I was inspired by this recent article by Dr. Drang on using TextExpander to insert the URL of Safari’s front document wherever you’re entering text. There might be some benefits to being able to get current information in iTunes with a TextExpander AppleScript snippet or two. Or, as I describe below, three.
In case you don’t know, TextExpander is a typing shortcut tool for the Mac whereby you enter a little abbreviated text and a predefined batch of text is inserted where you’re typing. One of its amazing features is its ability to fire AppleScript snippets the same way. TextExpander can’t accommodate hulking huge AppleScripts but it does allow for some pretty flexible ‘scripting.
Before I get to the AppleScript part, here’s how to set up TextExpander:
I think I’ll take the day off! Macworld reviews TrackSift as a Mac Gem and awards it four mice. Thanks!
I’ve been meaning to post this for the record. Shane Stanley has written up How Mountain Lion Changes the Rules for AppleScript at TidBITS. He explains how scripts and AppleScript applications can be saved in an uncompiled state. If you distribute or system manage AppleScripts and develop on Mountain Lion you really should be aware of these changes.
The latest version of Dupin, the iTunes duplicates manager, fixes a couple of bugs that cropped up in v2.5 as a result of some minor inconsistencies between Snow Leopard and Mountain Lion operating systems. New in version 2.5.1:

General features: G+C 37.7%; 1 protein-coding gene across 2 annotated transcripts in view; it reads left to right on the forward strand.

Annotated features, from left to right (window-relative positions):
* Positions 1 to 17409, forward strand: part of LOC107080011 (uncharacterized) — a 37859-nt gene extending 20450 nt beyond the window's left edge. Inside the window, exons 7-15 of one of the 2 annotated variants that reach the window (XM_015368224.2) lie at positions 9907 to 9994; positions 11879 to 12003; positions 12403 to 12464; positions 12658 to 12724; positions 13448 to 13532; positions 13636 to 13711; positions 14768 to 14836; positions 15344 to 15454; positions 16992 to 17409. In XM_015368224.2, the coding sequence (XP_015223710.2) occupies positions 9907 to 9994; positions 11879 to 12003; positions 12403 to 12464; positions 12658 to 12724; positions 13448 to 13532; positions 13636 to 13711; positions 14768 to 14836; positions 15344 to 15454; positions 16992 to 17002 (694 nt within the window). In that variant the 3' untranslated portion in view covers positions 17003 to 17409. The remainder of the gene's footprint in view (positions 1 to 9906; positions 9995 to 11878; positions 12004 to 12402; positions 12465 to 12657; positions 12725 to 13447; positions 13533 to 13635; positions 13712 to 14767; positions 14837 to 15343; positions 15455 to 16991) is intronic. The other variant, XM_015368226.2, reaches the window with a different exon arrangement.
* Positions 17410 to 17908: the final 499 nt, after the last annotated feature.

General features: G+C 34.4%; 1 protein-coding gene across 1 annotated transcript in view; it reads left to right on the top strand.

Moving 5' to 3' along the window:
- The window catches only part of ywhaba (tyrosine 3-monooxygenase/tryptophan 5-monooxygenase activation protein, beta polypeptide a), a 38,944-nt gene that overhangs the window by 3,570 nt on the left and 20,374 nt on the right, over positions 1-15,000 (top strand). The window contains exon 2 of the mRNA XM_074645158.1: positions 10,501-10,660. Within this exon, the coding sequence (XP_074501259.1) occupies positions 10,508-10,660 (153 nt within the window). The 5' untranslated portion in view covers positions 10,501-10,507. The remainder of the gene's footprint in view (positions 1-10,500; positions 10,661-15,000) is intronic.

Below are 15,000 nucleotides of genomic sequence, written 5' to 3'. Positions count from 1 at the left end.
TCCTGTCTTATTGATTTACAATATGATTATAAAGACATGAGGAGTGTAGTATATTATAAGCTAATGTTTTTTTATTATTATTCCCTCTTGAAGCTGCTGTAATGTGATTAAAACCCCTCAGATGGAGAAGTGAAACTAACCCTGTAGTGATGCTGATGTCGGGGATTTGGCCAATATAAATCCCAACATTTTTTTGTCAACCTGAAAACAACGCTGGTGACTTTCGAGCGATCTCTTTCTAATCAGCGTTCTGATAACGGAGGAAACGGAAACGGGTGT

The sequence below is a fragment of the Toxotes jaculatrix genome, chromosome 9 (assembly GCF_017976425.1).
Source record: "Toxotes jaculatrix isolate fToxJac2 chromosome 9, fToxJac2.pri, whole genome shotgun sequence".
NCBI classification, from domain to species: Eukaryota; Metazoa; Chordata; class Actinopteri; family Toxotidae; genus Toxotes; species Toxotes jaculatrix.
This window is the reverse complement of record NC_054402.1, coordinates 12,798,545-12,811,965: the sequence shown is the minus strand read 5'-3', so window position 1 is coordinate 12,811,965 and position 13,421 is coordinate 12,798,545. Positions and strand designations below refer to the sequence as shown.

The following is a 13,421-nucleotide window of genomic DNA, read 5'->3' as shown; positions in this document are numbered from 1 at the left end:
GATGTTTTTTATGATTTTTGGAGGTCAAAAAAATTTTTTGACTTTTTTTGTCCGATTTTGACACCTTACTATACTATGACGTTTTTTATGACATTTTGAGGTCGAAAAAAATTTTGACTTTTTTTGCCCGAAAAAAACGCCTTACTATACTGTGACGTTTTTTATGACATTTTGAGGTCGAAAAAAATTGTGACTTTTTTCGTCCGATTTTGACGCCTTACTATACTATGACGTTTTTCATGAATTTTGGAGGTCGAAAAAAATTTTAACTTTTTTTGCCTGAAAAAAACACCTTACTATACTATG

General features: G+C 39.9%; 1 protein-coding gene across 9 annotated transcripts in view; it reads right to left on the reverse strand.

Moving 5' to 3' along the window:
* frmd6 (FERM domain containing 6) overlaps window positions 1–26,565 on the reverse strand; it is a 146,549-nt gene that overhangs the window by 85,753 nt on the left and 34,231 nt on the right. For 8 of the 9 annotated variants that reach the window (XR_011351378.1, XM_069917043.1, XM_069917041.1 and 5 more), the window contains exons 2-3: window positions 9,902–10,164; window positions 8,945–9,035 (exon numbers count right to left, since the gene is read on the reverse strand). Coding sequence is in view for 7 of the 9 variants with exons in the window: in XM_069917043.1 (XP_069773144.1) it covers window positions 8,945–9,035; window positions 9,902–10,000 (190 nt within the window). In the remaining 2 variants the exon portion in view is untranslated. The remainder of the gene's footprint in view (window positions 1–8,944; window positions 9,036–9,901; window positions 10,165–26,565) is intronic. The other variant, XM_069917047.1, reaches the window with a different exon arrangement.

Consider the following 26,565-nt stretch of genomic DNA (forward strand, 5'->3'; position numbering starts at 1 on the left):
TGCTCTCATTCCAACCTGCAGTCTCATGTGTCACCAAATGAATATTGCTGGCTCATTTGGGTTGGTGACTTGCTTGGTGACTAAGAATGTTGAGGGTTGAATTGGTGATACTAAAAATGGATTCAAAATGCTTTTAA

- Improves compatibility with OS X 10.8
- Fixes UI glitch in Re-Playlist window
- Fixes errant track analysis in Re-Playlist under Snow Leopard
- Fixes issue which could cause crash during Consolidate History under 10.8
- Fixes issue whereby ratings may not be displayed correctly after Consolidate History
More information is available on the Dupin product page.
As I mentioned previously, some scripts from this site when downloaded to OS X 10.8 may not pass Gatekeeper Security when set to the “Mac App Store or Developer ID” setting (the default Gatekeeper setting). To over-ride Gatekeeper settings, Control-click/Right-click the script in the Finder and choose Open from the contextual menu, then allow the script to be opened.
However, for a small number of scripts, even this may not work. You may see an OSStatus error message and the script will still be unable to run.
It appears to occur with a few .app scripts, but not all.
I’ll try to catch these scripts (and if you run into one, let me know) and update them. In the meantime, the fix is to temporarily lower your Gatekeeper Security settings to allow apps from anywhere to launch. Once the script is launched, you can restore your Gatekeeper settings.
PITA, I know.